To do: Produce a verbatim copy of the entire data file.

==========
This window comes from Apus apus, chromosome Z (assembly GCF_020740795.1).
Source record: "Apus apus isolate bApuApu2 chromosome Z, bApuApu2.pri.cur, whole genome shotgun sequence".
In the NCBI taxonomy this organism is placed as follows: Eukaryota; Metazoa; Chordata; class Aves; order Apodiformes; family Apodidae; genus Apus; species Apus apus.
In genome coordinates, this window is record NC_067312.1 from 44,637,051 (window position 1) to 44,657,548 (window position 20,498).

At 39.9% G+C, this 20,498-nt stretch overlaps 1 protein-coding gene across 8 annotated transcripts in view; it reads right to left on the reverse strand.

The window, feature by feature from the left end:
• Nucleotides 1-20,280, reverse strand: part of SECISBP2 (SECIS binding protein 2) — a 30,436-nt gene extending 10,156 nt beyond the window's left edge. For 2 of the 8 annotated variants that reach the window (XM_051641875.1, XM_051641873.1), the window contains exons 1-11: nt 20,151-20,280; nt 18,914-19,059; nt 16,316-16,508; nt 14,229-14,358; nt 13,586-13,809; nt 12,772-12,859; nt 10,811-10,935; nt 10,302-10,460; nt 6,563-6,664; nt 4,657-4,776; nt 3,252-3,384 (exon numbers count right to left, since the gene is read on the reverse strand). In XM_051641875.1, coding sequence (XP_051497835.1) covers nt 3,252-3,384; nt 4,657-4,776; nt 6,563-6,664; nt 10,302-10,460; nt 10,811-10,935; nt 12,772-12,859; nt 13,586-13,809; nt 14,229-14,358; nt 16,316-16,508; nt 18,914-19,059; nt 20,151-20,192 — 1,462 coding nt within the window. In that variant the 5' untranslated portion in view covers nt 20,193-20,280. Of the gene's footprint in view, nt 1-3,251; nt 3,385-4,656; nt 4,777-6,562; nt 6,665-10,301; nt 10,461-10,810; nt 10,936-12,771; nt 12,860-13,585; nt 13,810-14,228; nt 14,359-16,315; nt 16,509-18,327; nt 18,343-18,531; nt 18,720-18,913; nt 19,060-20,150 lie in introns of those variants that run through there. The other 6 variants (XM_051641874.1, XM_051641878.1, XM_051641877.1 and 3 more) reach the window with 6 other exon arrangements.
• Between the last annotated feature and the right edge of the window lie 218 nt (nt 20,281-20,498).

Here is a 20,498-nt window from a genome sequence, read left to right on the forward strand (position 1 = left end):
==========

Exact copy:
This window comes from Apus apus, chromosome Z (assembly GCF_020740795.1).
Source record: "Apus apus isolate bApuApu2 chromosome Z, bApuApu2.pri.cur, whole genome shotgun sequence".
In the NCBI taxonomy this organism is placed as follows: Eukaryota; Metazoa; Chordata; class Aves; order Apodiformes; family Apodidae; genus Apus; species Apus apus.
In genome coordinates, this window is record NC_067312.1 from 44,637,051 (window position 1) to 44,657,548 (window position 20,498).

At 39.9% G+C, this 20,498-nt stretch overlaps 1 protein-coding gene across 8 annotated transcripts in view; it reads right to left on the reverse strand.

The window, feature by feature from the left end:
• Nucleotides 1-20,280, reverse strand: part of SECISBP2 (SECIS binding protein 2) — a 30,436-nt gene extending 10,156 nt beyond the window's left edge. For 2 of the 8 annotated variants that reach the window (XM_051641875.1, XM_051641873.1), the window contains exons 1-11: nt 20,151-20,280; nt 18,914-19,059; nt 16,316-16,508; nt 14,229-14,358; nt 13,586-13,809; nt 12,772-12,859; nt 10,811-10,935; nt 10,302-10,460; nt 6,563-6,664; nt 4,657-4,776; nt 3,252-3,384 (exon numbers count right to left, since the gene is read on the reverse strand). In XM_051641875.1, coding sequence (XP_051497835.1) covers nt 3,252-3,384; nt 4,657-4,776; nt 6,563-6,664; nt 10,302-10,460; nt 10,811-10,935; nt 12,772-12,859; nt 13,586-13,809; nt 14,229-14,358; nt 16,316-16,508; nt 18,914-19,059; nt 20,151-20,192 — 1,462 coding nt within the window. In that variant the 5' untranslated portion in view covers nt 20,193-20,280. Of the gene's footprint in view, nt 1-3,251; nt 3,385-4,656; nt 4,777-6,562; nt 6,665-10,301; nt 10,461-10,810; nt 10,936-12,771; nt 12,860-13,585; nt 13,810-14,228; nt 14,359-16,315; nt 16,509-18,327; nt 18,343-18,531; nt 18,720-18,913; nt 19,060-20,150 lie in introns of those variants that run through there. The other 6 variants (XM_051641874.1, XM_051641878.1, XM_051641877.1 and 3 more) reach the window with 6 other exon arrangements.
• Between the last annotated feature and the right edge of the window lie 218 nt (nt 20,281-20,498).

Here is a 20,498-nt window from a genome sequence, read left to right on the forward strand (position 1 = left end):